Here we also have the mental aspect that determines how good we are in that particular skill. First, making the technical part of the section a lottery, puts you far from success.

If you practice enough you will have a vision of what to do, imagination of feeling being there, in the moment, and confidence, because you have already experienced how to control the body in terms of balance. So if a balance beam causes stress, that is a useful piece of information on what you should put more attention to in your training. 

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Photo: Caleb Bjergfelt / Rider: Thomas Pechhacker

Practical tips for balance

  1. Jerky movements are undesirable – quick and sharp change of position will most likely cause imbalance. Too much tension will be counterproductive as well, especially squeezing the handlebar like a barbell in the gym . Try to be smooth, relaxed in hands and feet, and fluid on the bike. Bruce Lee used to say “ Be water my friend”.
  2. Try to experience how lowering the center of mass of your body (lowering position on the bike – a few centimetres) affects your balance. Balance should be easier to control when being lower.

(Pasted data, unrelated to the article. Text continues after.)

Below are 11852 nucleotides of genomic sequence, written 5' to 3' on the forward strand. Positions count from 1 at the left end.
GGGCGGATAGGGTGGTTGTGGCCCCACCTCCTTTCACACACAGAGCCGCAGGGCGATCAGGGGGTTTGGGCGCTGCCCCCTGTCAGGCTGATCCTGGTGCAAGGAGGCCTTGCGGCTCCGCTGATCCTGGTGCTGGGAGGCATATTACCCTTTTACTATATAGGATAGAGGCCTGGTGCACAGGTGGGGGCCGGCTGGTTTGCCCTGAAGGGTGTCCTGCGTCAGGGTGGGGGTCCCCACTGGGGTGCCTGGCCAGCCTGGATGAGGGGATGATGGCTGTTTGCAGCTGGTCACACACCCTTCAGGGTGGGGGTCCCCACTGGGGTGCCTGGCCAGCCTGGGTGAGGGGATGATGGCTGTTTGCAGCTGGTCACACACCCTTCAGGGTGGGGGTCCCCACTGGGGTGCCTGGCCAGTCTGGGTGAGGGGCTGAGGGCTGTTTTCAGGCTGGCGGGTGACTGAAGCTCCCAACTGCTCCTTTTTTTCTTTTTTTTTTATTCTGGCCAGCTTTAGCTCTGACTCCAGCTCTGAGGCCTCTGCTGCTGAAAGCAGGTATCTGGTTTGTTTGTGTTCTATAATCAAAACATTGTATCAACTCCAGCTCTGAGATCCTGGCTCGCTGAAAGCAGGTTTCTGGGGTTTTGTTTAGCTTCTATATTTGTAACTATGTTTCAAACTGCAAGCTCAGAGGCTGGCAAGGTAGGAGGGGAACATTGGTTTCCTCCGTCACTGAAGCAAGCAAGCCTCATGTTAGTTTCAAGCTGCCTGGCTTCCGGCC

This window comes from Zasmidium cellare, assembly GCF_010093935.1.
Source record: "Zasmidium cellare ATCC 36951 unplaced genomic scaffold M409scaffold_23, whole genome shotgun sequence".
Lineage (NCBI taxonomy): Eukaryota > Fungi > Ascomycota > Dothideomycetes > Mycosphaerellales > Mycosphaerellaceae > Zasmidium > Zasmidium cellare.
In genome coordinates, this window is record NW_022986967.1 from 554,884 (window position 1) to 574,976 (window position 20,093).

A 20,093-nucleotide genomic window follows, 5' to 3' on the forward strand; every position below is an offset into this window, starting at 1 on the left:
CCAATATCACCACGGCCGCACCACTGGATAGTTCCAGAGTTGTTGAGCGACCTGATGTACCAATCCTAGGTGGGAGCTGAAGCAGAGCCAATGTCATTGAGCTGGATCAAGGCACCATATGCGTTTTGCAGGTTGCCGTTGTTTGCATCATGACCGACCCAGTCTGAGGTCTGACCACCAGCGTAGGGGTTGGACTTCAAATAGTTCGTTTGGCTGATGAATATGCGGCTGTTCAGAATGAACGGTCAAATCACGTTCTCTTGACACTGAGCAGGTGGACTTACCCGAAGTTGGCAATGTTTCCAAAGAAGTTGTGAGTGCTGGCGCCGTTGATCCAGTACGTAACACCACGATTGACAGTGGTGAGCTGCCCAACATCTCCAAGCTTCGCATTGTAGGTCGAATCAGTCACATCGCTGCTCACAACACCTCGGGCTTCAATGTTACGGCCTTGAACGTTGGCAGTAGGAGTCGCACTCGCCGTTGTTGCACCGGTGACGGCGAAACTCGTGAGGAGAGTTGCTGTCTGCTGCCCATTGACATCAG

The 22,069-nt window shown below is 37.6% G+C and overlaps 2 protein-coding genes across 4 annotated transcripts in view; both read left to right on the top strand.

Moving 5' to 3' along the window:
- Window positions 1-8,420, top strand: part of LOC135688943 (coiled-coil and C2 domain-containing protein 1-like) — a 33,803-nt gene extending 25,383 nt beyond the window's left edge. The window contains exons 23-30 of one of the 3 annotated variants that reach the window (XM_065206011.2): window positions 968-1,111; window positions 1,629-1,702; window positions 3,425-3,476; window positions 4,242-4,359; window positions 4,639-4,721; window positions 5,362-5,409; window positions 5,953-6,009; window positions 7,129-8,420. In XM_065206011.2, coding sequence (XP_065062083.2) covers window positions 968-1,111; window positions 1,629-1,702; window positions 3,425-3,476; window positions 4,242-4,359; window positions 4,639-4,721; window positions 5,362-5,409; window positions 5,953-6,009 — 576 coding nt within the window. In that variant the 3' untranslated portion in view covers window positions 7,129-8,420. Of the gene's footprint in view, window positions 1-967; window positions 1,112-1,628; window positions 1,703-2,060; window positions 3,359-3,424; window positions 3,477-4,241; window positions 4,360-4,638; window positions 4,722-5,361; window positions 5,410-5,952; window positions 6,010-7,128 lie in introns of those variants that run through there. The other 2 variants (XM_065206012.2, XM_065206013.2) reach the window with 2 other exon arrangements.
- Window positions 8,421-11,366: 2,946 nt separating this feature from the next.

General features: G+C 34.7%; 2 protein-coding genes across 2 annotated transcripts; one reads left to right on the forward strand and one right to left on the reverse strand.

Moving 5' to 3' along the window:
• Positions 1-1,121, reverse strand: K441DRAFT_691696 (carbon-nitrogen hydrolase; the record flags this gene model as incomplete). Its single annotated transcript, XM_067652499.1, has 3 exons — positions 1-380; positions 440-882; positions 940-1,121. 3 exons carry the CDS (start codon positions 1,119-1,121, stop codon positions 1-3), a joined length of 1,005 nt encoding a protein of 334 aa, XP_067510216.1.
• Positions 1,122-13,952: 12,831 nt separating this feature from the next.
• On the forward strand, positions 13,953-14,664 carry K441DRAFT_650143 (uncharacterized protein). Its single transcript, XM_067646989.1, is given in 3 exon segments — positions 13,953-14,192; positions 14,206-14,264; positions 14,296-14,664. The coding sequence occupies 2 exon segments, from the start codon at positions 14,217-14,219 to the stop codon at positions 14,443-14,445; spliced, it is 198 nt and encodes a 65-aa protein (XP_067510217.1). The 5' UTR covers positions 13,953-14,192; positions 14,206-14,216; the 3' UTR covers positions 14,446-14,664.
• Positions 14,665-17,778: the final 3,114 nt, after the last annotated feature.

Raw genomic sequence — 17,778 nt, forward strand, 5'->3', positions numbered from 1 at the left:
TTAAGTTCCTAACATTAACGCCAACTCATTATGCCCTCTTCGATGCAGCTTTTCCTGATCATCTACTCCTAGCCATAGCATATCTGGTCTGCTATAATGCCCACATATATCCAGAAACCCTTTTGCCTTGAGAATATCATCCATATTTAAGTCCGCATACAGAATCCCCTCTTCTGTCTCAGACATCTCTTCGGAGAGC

3. Body/core tension is crucial. Core is usually the weakest point of the body, and works as a connector, so when it’s not working properly, the stability level is poor. It’s directly connected to point 1, because if you are too relaxed/loose then it is very easy to lose control with jerky moves. Also it’s working together with point 2, that when you lower your center of body mass you’ll get more tension in the muscles -> more control -> more fluent. 
  4. Forward leg and the opposite hand are more important to keeping balance than the two remaining limbs. Please don’t misunderstand  – they are MORE important, not the MOST important. This is the main connection between upper and lower body in the position on a trials bike, which gives stability. I suggest to put more attention to it, together with body and core tension it might give great results.
  5. Prediction of movements – easy to imagine, hard to master. The thing is that if you predict what is going to happen with your body then you can react much earlier to avoid losing balance, especially using tip from point 4.

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Photo: Nikola Radovani / Rider: Oliver Widmann

Exercises tips

  1. Practice balance some more! Especially when you’re having a low energy day, so instead of hundreds of useless jumps, just go for balance and precision and try to feel it.
  2. Never go too fast through balance beams – it’s a waste of time during training, and it’s like putting yourself into a lottery machine.
  3. Use your imagination to put yourself into difficult, crazy positions. This way you will explore way more. It doesn’t have to be too serious – take it as pure fun. 
  4. Don’t base only on your ideas, use your training partner to set the lines, you can also play the B.I.K.E Game only with technical/balance sections.

Featured image by Leo Zhukov / Rider: Thomas Pechhacker

Karol Serwin is the expert when it comes to professional trials specific training. Over his long and successfull sports career he gained more than 25 years of experience as an athlete himself. A walking lifetime study so to say, and now head coach at The Life Cycle.